Musolino investigates how the soul myth began, developed, and grew crucial to our idea of self. He promotes what he calls “the three gifts” as an alternative vision: a valid concept of death, an appreciation of beauty and value in a finite life, and, finally, intellectual freedom itself. He illustrates how destructive are our superstitions about the soul, however peripheral, in efforts to understand and address pressing societal matters such as incarceration, capital punishment, abortion, and assisted suicide. He declares that the “ominous association of unbelief and unhappiness is nothing more than vulgar fear-mongering,” and that there is “a grandeur in the naturalistic view of life.”
One of Musolino’s main goals is to show how science works and how scientists think. The word “consilience” comes up over and over. The author shows how science assembles evidence from multiple sources and forges a conclusion around a hypothesis. No single piece of evidence is usually persuasive, but taken together seemingly unrelated bits of information, data, and theories can gel to form a conclusion. Consilience is synonymous with “evidence convergence”; the weight of the totality yields proof. In addition to the sciences, consilience is important in the arts, humanities, social sciences, ethics, and religion. Natural scientists, social scientists, humanists, and artists generally recognize the importance of biology in innovation. Musolino connects well with this process, pulling from related and unlike fields ideas, data, and theories to prove nonexistence of the soul. The result is a compelling narrative, inherently polemical, based on historical facts, experimental data, theories in sociology and political science, findings in experimental psychology and neuroscience, philosophical principles, and theological beliefs. While this conglomerate is conveyed admirably in layman’s terms, avoiding disciplinary jargon for the most part, it sometimes feels dizzyingly kaleidoscopic with little attempt at layering or prioritizing the relative status of component parts. The book seems scattered in this respect, albeit richly detailed and thought-provoking throughout.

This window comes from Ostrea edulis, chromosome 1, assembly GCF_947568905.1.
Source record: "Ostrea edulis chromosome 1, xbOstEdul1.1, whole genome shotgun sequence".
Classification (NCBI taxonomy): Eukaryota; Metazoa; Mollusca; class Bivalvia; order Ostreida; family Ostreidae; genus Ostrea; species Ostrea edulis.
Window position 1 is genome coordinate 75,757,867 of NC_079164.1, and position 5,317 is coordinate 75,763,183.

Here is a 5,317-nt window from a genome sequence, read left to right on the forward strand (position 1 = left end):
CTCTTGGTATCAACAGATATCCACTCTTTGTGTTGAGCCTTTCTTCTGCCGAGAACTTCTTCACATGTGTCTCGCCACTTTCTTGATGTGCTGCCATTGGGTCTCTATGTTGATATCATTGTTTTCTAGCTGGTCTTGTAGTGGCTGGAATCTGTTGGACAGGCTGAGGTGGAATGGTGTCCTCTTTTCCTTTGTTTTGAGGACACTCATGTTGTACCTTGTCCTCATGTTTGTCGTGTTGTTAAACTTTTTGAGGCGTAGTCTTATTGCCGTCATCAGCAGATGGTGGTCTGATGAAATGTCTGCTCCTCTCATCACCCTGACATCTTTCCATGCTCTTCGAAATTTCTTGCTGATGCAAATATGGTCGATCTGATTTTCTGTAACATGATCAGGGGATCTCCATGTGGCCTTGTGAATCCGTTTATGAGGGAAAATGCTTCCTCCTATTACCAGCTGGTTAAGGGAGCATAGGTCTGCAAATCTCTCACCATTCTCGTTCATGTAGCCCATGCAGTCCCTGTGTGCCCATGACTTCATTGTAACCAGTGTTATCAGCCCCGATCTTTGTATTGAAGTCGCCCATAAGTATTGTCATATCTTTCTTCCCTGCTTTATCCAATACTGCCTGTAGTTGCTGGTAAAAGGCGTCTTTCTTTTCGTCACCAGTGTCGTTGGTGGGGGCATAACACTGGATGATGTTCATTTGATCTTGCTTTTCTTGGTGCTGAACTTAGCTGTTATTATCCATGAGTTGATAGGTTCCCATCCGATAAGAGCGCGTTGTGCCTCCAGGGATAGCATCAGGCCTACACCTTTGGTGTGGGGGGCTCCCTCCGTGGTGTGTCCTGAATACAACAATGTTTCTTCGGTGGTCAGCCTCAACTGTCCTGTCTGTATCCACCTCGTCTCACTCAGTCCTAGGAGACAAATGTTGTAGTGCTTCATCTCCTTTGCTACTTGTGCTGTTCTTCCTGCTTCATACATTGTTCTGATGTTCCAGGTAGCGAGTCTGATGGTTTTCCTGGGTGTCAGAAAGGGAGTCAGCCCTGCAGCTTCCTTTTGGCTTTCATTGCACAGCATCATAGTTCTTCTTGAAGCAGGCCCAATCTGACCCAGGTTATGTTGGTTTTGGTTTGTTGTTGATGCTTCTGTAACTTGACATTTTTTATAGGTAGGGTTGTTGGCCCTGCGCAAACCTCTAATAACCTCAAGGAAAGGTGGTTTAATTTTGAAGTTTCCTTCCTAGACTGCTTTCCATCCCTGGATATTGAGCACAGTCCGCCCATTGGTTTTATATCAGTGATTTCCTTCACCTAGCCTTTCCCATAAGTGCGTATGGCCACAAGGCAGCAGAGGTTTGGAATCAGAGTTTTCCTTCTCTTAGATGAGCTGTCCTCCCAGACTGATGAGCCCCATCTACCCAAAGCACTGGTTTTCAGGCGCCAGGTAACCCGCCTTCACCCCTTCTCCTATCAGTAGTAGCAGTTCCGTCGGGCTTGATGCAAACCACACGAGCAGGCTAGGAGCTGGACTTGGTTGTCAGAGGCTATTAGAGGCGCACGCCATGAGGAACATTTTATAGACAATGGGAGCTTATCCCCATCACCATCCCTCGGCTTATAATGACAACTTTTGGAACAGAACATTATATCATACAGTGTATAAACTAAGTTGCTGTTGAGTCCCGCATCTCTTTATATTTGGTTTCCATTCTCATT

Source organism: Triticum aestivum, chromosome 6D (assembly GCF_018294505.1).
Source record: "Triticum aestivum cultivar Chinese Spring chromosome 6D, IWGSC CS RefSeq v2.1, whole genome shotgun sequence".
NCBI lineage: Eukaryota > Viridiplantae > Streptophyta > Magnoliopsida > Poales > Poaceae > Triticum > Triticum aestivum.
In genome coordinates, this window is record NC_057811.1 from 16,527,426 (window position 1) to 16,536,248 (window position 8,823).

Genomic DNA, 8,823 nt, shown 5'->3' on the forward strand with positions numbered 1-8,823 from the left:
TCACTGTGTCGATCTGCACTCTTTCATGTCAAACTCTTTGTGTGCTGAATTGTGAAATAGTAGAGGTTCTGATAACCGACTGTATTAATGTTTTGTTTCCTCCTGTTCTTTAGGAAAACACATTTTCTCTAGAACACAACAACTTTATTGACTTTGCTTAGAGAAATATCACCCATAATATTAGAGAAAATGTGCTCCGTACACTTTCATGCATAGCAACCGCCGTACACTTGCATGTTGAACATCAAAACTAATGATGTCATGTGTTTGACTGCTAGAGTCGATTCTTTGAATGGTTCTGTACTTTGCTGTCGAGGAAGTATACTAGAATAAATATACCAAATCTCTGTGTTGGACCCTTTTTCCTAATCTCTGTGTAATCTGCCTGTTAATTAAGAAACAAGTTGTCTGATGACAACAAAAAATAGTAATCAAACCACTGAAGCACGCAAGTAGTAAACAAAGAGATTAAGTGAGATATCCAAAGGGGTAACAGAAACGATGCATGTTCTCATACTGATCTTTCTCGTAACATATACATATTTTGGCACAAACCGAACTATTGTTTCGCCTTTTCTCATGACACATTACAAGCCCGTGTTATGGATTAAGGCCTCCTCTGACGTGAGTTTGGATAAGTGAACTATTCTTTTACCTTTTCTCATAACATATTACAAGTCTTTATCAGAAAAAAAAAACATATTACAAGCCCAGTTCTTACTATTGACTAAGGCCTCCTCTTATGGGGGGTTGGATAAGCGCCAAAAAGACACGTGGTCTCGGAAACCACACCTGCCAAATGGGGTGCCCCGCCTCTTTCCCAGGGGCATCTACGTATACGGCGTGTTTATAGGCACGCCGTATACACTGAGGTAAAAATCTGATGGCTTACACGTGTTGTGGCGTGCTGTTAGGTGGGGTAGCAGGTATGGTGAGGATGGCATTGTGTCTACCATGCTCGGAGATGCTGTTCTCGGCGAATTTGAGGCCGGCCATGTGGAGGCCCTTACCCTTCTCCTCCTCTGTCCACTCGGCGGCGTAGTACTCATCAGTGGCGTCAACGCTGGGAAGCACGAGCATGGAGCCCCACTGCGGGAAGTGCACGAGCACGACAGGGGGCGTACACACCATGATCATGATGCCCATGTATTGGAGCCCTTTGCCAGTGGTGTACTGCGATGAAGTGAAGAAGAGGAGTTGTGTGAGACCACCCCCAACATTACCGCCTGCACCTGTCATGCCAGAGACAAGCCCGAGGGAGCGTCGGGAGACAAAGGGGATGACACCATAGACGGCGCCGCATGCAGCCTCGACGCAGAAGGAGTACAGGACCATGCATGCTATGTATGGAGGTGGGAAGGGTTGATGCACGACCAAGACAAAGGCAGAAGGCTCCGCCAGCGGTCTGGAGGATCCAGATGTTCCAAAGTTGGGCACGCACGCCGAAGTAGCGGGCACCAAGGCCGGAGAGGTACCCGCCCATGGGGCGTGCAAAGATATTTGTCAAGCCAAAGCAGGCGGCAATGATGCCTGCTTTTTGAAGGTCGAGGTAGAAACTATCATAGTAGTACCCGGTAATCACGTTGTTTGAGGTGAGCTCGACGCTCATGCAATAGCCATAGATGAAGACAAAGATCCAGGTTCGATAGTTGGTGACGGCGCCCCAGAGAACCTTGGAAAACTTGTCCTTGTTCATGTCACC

The author shows that the actuality of human consciousness and libertarian free will constitutes no evidence for existence of the soul. We may not yet know precisely how consciousness arises from neural computation, but there is little doubt, according to Musolino, that it is intimately connected to what goes on in the brain. So, too, with free will. Musolino agrees with 18th-century philosopher David Hume that determinism and free will are compatible (An Enquiry Concerning Human Understanding, 1748). Free will, properly understood, has constraints and operates within boundaries of human actions. The author further derives a notion of moral responsibility within a structure where determinism and free will operate hand in hand—one that corresponds to evolving standards of criminal law. Situating both consciousness and free will within the laws of nature neither voids man’s moral responsibility nor excuses him from its mandates.
Still, the author shows respect for believers in the soul. His language and tone are adeptly chosen, non-inflammatory, and well reasoned, enough to induce readers, regardless of where they stand on the topic, to at least consider his points of view. But the book is a polemic against modern-day believers in the soul, especially Dinesh D’Souza (Life After Death: The Evidence, 2009; What’s So Great About Christianity, 2007). Interdisciplinary at the core, it combines the author’s own insights with sources from popular media, history, and contemporary scientific research (including that from his own laboratory). His examples are drawn from multiple aspects of life, including his childhood encounters with religion and the concept of soul in his early Catholic education, and are presented in an amusing, lighthearted, yet incisive way. These anecdotes more readily persuade someone whose training and outlook are embedded in the materialistic or scientific world; they are less likely to convince someone for whom intuition and faith typically preempt arguments no matter how sharp or well-reasoned they may be. While the book seeks to address both camps, it preaches more to the choir than to the unconverted.
The book is readable and, in general, clearly written and well-researched. It suffers, however, from repetition in spots, and its arguments could have been better honed and more cohesive. The author’s enthusiasm compensates somewhat for this flaw. The book is certain to enlighten and entertain discerning readers. Many will be stimulated and some will be persuaded by this important work.